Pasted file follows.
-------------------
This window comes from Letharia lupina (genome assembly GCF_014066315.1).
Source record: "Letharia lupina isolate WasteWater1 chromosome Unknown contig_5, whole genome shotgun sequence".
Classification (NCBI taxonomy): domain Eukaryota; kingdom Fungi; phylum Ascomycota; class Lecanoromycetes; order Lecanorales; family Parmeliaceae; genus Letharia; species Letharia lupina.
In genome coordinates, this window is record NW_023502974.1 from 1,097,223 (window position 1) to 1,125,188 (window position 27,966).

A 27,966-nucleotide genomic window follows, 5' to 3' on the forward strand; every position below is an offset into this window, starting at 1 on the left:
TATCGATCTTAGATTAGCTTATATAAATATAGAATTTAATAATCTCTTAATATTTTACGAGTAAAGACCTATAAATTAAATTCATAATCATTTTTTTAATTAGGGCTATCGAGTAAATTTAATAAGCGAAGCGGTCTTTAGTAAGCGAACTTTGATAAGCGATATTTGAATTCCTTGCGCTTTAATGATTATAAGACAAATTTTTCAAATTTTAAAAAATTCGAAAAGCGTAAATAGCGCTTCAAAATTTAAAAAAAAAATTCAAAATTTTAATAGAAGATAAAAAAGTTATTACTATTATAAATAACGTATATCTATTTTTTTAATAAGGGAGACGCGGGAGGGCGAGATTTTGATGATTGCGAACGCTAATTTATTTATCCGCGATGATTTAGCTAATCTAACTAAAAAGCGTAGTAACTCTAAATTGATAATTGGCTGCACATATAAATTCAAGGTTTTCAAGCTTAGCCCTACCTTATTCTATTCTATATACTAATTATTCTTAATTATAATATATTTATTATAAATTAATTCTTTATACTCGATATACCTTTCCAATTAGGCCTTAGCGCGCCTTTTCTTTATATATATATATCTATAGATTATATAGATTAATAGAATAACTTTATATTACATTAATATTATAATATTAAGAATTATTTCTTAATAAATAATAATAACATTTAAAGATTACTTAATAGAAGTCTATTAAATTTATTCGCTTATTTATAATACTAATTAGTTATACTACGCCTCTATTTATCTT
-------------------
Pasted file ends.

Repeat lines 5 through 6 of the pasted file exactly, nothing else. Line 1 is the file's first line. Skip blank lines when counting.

A 27,966-nucleotide genomic window follows, 5' to 3' on the forward strand; every position below is an offset into this window, starting at 1 on the left:
TATCGATCTTAGATTAGCTTATATAAATATAGAATTTAATAATCTCTTAATATTTTACGAGTAAAGACCTATAAATTAAATTCATAATCATTTTTTTAATTAGGGCTATCGAGTAAATTTAATAAGCGAAGCGGTCTTTAGTAAGCGAACTTTGATAAGCGATATTTGAATTCCTTGCGCTTTAATGATTATAAGACAAATTTTTCAAATTTTAAAAAATTCGAAAAGCGTAAATAGCGCTTCAAAATTTAAAAAAAAAATTCAAAATTTTAATAGAAGATAAAAAAGTTATTACTATTATAAATAACGTATATCTATTTTTTTAATAAGGGAGACGCGGGAGGGCGAGATTTTGATGATTGCGAACGCTAATTTATTTATCCGCGATGATTTAGCTAATCTAACTAAAAAGCGTAGTAACTCTAAATTGATAATTGGCTGCACATATAAATTCAAGGTTTTCAAGCTTAGCCCTACCTTATTCTATTCTATATACTAATTATTCTTAATTATAATATATTTATTATAAATTAATTCTTTATACTCGATATACCTTTCCAATTAGGCCTTAGCGCGCCTTTTCTTTATATATATATATCTATAGATTATATAGATTAATAGAATAACTTTATATTACATTAATATTATAATATTAAGAATTATTTCTTAATAAATAATAATAACATTTAAAGATTACTTAATAGAAGTCTATTAAATTTATTCGCTTATTTATAATACTAATTAGTTATACTACGCCTCTATTTATCTT